Sep 15, 2011

I thought there was safety in numbers

Well, not in figure skating. There is nothing more terrifying than a public skating session the Sunday after Christmas.

At some rinks, practice ice can be packed to the gills as well--even though you're paying a premium for restricted ice, this can still mean 20 to 30 skaters, plus their coaches, and they don't skate in a nice predictable circle like happens on public.

So how do you skate safe on a crowded session?

Public Ice
Follow the rules!
Don't skate against the flow. Don't cut across the coned section. Don't do knee slides, or crack the whip. Don't shoot pucks, or small children. Don't wear ear buds, or talk on the cell phone. In other words, use common sense.

Practice ice
This one's a little more complicated, but starts the same--follow the rules. Which means know the rules. Ask a coach what the rules are. This can also have the affect of making the coach remind herself what the rules are, since coaches are often the worst offenders (and frankly a coach that tells you, don't worry about it we make our own rules--giant waving red flag.) Pattern, right-of-way, and priority will vary somewhat from rink to rink, but here are some common sense rules to follow.

Right of way
In general, the person whose music is playing has the right of way. At a well-run session, this person will be wearing a bright pinney or belt. At a stupidly run session, you are somehow just supposed to know who is skating to their own music. Following that, a person in a lesson has the right of way over someone there for practice. The person doing the jump or spin in the proper place has the right of way over someone doing a non-music runthrough of their program (i.e. if your program has a jump or spiral choreographed in the center where everyone is spinning, you have to yield to the spin).

Don't stand still
The worst thing you can do on crowded ice--public or practice-- is stop and stand in the middle of the ice. If you have to stop, get over to the boards. Do not give me the excuse that you're "trying to see where the skater is going to go." Straight into you is where, because no one expects immovable objects in the middle of the rink.

Lefty jumpers get the right of way. Do not cut off their jump patterns.

Lutz corner
The lutz corners are upstage right and downstage left. Never give a lesson, or practice small patterns in these corners, you will drive the people working on lutz, and their coaches, into a murderous rage. (Left jumpers use the other corners; if there are a lot of left jumpers on a session you also cannot use these corners, but with just a couple lefties on a session, just be aware and get out of the way--lutz setups telegraph a mile away.)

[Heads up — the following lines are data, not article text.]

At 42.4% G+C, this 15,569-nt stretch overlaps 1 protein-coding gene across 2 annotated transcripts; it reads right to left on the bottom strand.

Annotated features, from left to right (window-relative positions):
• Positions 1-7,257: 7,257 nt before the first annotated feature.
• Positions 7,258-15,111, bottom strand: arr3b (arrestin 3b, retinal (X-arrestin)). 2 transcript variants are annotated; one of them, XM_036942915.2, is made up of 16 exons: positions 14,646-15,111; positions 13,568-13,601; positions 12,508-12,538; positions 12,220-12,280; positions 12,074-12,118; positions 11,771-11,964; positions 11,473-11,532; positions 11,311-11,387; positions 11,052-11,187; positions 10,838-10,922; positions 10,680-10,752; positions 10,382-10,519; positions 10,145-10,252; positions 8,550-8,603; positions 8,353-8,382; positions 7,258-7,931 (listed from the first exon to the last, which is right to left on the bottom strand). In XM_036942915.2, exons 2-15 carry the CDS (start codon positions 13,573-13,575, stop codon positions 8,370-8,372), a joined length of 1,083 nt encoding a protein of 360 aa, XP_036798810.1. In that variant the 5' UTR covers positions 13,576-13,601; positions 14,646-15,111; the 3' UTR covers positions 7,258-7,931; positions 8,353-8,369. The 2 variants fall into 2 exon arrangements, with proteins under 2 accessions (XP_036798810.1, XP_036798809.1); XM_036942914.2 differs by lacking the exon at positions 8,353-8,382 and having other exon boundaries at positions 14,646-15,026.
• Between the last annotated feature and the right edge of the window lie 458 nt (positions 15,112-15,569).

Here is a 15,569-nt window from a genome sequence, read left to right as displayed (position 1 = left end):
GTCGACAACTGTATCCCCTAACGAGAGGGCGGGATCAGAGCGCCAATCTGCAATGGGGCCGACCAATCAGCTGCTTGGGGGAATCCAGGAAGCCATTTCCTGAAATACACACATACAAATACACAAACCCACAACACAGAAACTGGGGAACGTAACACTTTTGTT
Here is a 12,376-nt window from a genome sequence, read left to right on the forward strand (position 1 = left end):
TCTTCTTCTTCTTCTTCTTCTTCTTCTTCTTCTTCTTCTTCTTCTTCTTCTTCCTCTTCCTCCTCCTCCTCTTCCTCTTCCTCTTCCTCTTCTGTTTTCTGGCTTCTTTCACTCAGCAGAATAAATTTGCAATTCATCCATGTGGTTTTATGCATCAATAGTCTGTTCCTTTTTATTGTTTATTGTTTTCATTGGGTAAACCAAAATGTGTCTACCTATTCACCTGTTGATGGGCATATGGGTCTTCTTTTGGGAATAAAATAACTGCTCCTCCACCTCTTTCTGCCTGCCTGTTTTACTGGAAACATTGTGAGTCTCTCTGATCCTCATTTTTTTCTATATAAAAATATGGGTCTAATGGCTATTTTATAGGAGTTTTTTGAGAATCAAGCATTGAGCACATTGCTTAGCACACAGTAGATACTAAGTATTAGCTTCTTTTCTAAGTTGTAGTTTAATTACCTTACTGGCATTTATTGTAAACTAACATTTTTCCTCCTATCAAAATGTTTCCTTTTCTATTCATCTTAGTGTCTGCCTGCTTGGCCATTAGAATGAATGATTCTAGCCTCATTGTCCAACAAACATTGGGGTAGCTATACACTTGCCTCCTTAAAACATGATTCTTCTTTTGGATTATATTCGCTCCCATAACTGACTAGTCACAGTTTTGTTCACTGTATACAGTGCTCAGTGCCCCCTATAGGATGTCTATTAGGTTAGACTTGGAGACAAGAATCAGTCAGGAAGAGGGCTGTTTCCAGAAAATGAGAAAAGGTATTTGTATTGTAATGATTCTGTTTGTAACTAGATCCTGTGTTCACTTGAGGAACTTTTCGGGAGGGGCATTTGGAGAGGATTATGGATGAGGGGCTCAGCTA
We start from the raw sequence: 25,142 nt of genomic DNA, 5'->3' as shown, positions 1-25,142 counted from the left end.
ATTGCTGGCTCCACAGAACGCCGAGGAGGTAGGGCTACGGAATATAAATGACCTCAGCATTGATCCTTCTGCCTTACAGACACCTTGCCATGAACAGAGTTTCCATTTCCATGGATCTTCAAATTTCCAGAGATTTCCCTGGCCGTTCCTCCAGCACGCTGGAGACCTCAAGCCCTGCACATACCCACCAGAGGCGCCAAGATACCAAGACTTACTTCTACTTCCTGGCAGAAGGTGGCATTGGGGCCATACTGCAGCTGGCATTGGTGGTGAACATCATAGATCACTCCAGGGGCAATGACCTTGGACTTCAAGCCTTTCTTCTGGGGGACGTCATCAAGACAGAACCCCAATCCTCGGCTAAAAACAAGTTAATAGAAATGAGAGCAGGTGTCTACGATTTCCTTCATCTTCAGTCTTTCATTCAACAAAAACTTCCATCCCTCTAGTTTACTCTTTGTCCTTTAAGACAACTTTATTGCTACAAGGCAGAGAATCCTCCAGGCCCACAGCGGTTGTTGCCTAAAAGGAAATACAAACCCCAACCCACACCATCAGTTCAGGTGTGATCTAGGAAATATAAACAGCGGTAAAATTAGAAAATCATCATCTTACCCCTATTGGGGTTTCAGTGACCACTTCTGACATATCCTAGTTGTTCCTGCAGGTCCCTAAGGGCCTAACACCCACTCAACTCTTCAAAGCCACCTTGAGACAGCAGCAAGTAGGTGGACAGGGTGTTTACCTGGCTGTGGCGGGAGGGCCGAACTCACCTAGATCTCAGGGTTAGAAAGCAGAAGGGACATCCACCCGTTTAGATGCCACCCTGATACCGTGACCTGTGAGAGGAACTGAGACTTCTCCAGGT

Round and round and round and....
Don't stay in one little circle practicing the same move over and over and over. If you have to practice some small pattern, move it around the rink. Better yet, start learning how to "use the ice," i.e. use at least half the ice on all jump set ups, do turns within moves patterns, etc. Adult skaters are particularly guilty of this one.

Lower level or upper level skaters?
Lower level skaters get the right of way. Period. I don't give a shit about your triple flip. If there's a skater working on waltz jumps they clearly do not have the tools you have at your disposal to pull a jump and not cause a crash. Do not role your eyes, or complain to the monitor, or your mother, or stamp your little foot. Lower level skaters are a fact of life unless you are in a serious training program. If you're not, then get over yourself and stop frightening the babies.

Friends, and coaching groups
When you're skating with a friend, or if your coach does group lessons on practice sessions, it is very easy to get tunnel vision, and to see only your own group. Don't let the group be an ice hog, pissing everyone else off. Understand that group activities, even when parsed out a skater at a time, have a tendency to command the ice. If 15 skaters are all skating the same set pattern, even if they're only going out one or 2 at a time, they are going to create a vortex that no one else can skate through. Be sensitive to this if you're part of a group.